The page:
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Convex drawings of Planar Graphs and the Order Dimension of 3Polytopes
 ORDER
, 2000
"... We define an analogue of Schnyder's tree decompositions for 3connected planar graphs. Based on this structure we obtain: Let G be a 3connected planar graph with f faces, then G has a convex drawing with its vertices embedded on the (f 1) (f 1) grid. Let G be a 3connected planar graph. The d ..."
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Cited by 33 (13 self)
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We define an analogue of Schnyder's tree decompositions for 3connected planar graphs. Based on this structure we obtain: Let G be a 3connected planar graph with f faces, then G has a convex drawing with its vertices embedded on the (f 1) (f 1) grid. Let G be a 3connected planar graph. The dimension of the incidence order of vertices, edges and bounded faces of G is at most 3. The second result is originally due to Brightwell and Trotter. Here we give a substantially simpler proof.
Empty Rectangles and Graph Dimension
, 2006
"... Abstract We consider rectangle graphs whose edges are defined by pairs of points in diagonally opposite corners of empty axisaligned rectangles. The maximum number of edges of such a graph on n points is shown to be ⌊ 1 4 n2 + n − 2⌋. This number also has other interpretations: • It is the maximum ..."
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Cited by 3 (2 self)
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Abstract We consider rectangle graphs whose edges are defined by pairs of points in diagonally opposite corners of empty axisaligned rectangles. The maximum number of edges of such a graph on n points is shown to be ⌊ 1 4 n2 + n − 2⌋. This number also has other interpretations: • It is the maximum number of edges of a graph of dimension [3 ↕↕4], i.e., of a graph with a realizer of the form π1, π2, π1, π2. • It is the number of 1faces in a special Scarf complex. The last of these interpretations allows to deduce the maximum number of empty axisaligned rectangles spanned by 4element subsets of a set of n points. Moreover, it follows that the extremal point sets for the two problems coincide. We investigate the maximum number of of edges of a graph of dimension [3 ↕ 4], i.e., of a graph with a realizer of the form π1, π2, π3, π3. This maximum is shown to be 1 4 n2 + O(n). Box graphs are defined as the 3dimensional analog of rectangle graphs. The maximum number of edges of such a graph on n points is shown to be 7 16 n2 + o(n 2). Mathematics Subject Classifications (2000). 05C10, 68R10, 06A07. 1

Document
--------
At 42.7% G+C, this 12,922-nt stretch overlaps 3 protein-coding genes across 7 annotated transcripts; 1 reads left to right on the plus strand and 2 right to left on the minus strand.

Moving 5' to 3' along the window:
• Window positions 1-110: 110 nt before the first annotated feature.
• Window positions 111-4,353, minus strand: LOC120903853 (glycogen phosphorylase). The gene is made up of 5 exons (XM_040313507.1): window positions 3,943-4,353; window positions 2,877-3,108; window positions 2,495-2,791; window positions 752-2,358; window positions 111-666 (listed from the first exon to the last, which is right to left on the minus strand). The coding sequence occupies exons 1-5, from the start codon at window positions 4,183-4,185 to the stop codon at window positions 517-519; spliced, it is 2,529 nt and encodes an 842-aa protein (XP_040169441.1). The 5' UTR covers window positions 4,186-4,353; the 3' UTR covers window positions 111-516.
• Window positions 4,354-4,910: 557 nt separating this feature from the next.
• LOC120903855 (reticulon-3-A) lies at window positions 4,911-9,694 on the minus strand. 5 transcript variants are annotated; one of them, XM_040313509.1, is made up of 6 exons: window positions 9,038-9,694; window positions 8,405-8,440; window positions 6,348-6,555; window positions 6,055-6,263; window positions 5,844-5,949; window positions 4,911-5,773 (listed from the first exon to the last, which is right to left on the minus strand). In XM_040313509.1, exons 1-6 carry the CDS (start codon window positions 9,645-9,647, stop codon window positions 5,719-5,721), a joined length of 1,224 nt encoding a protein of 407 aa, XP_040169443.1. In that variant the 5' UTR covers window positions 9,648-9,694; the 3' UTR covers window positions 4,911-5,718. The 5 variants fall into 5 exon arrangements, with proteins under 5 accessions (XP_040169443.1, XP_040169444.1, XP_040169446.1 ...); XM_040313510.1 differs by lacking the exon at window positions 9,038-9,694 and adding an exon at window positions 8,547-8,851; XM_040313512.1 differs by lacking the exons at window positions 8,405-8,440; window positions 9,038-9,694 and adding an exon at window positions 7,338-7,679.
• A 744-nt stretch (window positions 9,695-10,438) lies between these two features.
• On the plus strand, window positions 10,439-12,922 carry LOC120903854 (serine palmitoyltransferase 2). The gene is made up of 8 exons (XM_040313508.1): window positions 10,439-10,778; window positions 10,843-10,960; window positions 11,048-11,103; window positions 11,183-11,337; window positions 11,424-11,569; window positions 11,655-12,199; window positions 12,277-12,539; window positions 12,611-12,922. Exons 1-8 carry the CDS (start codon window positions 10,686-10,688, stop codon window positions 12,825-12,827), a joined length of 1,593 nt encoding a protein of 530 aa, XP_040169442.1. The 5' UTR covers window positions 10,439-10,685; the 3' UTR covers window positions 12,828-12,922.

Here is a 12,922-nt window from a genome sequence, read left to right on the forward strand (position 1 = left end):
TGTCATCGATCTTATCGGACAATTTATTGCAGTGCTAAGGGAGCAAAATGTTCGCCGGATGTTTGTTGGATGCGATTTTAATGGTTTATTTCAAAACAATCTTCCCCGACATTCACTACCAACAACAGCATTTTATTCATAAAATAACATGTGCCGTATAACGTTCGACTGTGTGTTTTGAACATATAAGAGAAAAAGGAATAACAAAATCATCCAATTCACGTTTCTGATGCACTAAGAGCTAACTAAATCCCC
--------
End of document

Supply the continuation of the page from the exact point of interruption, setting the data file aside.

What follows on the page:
Orthogonal Surfaces and their CPorders
, 2007
"... Orthogonal surfaces are nice mathematical objects which have interesting connections to various fields, e.g., integer programming, monomial ideals and order dimension. While orthogonal surfaces in one or two dimensions are rather trivial already the three dimensional case has a rich structure with c ..."
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Cited by 2 (2 self)
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Orthogonal surfaces are nice mathematical objects which have interesting connections to various fields, e.g., integer programming, monomial ideals and order dimension. While orthogonal surfaces in one or two dimensions are rather trivial already the three dimensional case has a rich structure with connections to Schnyder woods, planar graphs and 3polytopes. Our objective is to detect more of the structure of orthogonal surfaces in four and higher dimensions. In particular we are driven by the question which nongeneric orthogonal surfaces have a polytopal structure. We review the state of knowledge of the 3dimensional situation. On that basis we introduce terminology for higher dimensional orthogonal surfaces and continue with the study of characteristic points and the cporders of orthogonal surfaces, i.e., the dominance orders on the characteristic points. In the generic case these orders are (almost) face lattices of polytopes. Examples show that in general cporders can lack key properties of face lattices. We investigate extra requirements which may help to have cporders which are face lattices. Finally, we turn the focus and ask for the realizability of polytopes on orthogonal surfaces. There are criteria which prevent large classes of simplicial polytopes from being realizable. On the other hand we identify some families of polytopes which can be realized on orthogonal surfaces.